Tuesday, 18 October 2016
I'm an emerging author, and I'm in the middle of self-publishing a little chapter book. I was wondering ... what's with these book awards that authors can buy? Are they worth it? I'm not sure how they work.
Oooh--the vanity book award. This is a tough one. About to get frank here!
You may have heard of the term 'vanity publishing', where authors pay to have their work published. Some vanity publishers prefer to call it 'joint venture' publishing, but it's still the same thing.
While this type of publishing may suit those who'd like to publish their memoirs for their family, it's not recommended* for anyone who wants to make a career out of writing books. There is no selection criteria with vanity publishers (even if they insist there is) and the outcome for your work is therefore nowhere near the professional level it would enjoy with a trade publisher (who makes financial, time and emotional investments in your work).
*Footnote: I think self-publishing is wonderful--I've done it and I'm a big supporter of it--but you can absolutely self-publish books well and with credibility, without having to use a vanity publisher (and you'll save yourself a tonne of money, too!). See my post on self-publishing for more.
Fundamentally, you should never have to pay to submit work to publishers, and you should never have to pay to have your work published. The reasons are far too many to go into here (you can google this topic for thousands of references), but suffice to say that 99.99 per cent of the time, using a vanity publisher is not only unprofitable (in fact--it can end up costing you a lot more money than you bargained for), it can be damaging to your career in terms of both the production quality of your book, and your credibility as a creator.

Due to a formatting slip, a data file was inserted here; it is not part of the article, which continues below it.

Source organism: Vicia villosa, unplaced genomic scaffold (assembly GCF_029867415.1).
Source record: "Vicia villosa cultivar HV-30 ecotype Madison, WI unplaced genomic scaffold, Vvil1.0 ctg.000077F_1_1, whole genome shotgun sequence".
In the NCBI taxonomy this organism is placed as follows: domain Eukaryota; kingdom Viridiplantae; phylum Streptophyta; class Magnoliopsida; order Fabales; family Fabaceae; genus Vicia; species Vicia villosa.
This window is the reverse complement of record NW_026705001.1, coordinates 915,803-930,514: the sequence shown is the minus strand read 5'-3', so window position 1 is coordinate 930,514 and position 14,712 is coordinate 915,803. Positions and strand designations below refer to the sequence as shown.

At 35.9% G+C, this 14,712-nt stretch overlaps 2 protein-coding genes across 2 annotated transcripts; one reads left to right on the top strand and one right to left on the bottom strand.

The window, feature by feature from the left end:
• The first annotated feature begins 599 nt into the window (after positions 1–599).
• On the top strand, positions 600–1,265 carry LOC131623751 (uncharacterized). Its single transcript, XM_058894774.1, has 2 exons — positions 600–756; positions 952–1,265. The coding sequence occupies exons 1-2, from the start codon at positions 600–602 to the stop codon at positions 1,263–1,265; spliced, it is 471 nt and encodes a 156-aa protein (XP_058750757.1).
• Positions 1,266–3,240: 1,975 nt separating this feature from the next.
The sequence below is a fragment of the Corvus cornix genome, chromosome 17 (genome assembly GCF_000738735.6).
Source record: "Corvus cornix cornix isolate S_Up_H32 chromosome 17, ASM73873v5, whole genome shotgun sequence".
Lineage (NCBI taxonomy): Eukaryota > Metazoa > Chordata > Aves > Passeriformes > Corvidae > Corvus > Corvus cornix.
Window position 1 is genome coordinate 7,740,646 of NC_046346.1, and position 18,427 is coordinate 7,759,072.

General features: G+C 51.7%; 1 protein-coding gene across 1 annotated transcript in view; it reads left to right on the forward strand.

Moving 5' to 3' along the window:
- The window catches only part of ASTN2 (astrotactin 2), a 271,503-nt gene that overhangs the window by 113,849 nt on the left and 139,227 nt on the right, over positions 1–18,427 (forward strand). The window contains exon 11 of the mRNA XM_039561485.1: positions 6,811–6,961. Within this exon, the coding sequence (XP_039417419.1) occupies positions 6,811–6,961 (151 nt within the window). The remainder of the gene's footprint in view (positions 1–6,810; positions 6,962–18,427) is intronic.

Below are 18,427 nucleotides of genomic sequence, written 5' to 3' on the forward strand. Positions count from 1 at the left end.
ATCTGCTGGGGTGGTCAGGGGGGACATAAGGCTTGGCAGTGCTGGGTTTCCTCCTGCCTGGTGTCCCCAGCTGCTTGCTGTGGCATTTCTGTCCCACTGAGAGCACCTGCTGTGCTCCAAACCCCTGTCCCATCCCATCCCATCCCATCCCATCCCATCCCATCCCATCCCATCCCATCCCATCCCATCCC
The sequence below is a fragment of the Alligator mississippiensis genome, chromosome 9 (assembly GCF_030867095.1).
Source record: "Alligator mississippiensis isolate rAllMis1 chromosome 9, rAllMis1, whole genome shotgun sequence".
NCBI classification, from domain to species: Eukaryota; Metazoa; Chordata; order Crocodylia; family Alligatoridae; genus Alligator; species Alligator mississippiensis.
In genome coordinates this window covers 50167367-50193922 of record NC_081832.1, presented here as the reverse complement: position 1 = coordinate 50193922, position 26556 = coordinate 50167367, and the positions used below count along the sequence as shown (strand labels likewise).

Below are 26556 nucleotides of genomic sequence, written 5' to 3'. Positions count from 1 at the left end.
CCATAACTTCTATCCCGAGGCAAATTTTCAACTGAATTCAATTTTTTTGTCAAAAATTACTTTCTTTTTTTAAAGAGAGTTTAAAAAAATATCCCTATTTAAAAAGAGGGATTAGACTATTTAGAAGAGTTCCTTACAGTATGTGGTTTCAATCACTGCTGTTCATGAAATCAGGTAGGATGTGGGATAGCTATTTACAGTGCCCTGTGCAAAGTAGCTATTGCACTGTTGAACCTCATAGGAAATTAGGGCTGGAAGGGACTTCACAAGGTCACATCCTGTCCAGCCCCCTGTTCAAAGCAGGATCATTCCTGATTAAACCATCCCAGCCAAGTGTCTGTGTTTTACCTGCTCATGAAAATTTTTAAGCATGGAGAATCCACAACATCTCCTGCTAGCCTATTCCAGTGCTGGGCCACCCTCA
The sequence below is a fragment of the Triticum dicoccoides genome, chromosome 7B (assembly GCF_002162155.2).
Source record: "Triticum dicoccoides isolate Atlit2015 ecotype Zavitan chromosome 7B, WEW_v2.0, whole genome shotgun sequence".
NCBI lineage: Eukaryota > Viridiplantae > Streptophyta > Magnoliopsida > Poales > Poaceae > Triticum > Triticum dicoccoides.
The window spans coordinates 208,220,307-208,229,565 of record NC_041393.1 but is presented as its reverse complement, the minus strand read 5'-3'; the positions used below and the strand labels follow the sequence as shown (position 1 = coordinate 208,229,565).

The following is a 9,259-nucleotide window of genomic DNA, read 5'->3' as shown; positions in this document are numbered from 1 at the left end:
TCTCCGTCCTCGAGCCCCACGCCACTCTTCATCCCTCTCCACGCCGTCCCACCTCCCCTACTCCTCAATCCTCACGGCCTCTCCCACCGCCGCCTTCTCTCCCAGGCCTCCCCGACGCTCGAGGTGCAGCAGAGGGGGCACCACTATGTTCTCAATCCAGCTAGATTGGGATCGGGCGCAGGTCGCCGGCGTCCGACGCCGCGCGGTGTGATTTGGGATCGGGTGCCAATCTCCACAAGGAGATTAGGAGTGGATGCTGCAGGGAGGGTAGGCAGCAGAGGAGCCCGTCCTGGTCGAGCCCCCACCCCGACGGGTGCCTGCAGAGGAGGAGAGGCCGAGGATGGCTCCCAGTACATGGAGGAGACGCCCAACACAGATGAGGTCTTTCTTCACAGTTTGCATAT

I know the pain from those achingly long years of writing, submitting and waiting waiting waiting, endlessly waiting. Nonetheless, it's good to remember that it takes an average of three years to be even noticed in the industry (and this is the kids' industry in Australia--adult and overseas markets would take a lot longer) and as many as ten years to have any book success that could lead to career success. New creators must 'earn their due', just as anyone in any career field must.
These 'overnight success' stories you hear about are rarely that. Many people work so hard, squirreling away behind the scenes, till one day, things finally click, and they experience publication or even publication success. It's virtually never an overnight thing, even if it appears that way to outside observers.
So, we must work hard and bide our time. Things WILL happen if we continue to hone our work and produce great manuscripts. But the bottom line is, we need to put that work in, and can't expect to jump the queue with minimal experience. The more experience we have, the better work we create.
We need to marinate!
It's the same with awards. We shouldn't be jumping the queue. It doesn't look good.
There are many and varied vanity awards that can be purchased (a great deal of them based in the States). Basically, you send in your book details, pay a fee, receive a shortlisting then a win, followed by an 'award' for your book ... for no reason whatsoever. Not for its narrative, not for its illustrations, not for its themes or content. You win because you paid to win. Every single entrant 'wins'. You even pay for the stickers and certificate. Oh--and no one reads these books. They just take your money and assign wins.
The biggest trouble with this type of award is that average or even substandard books can win.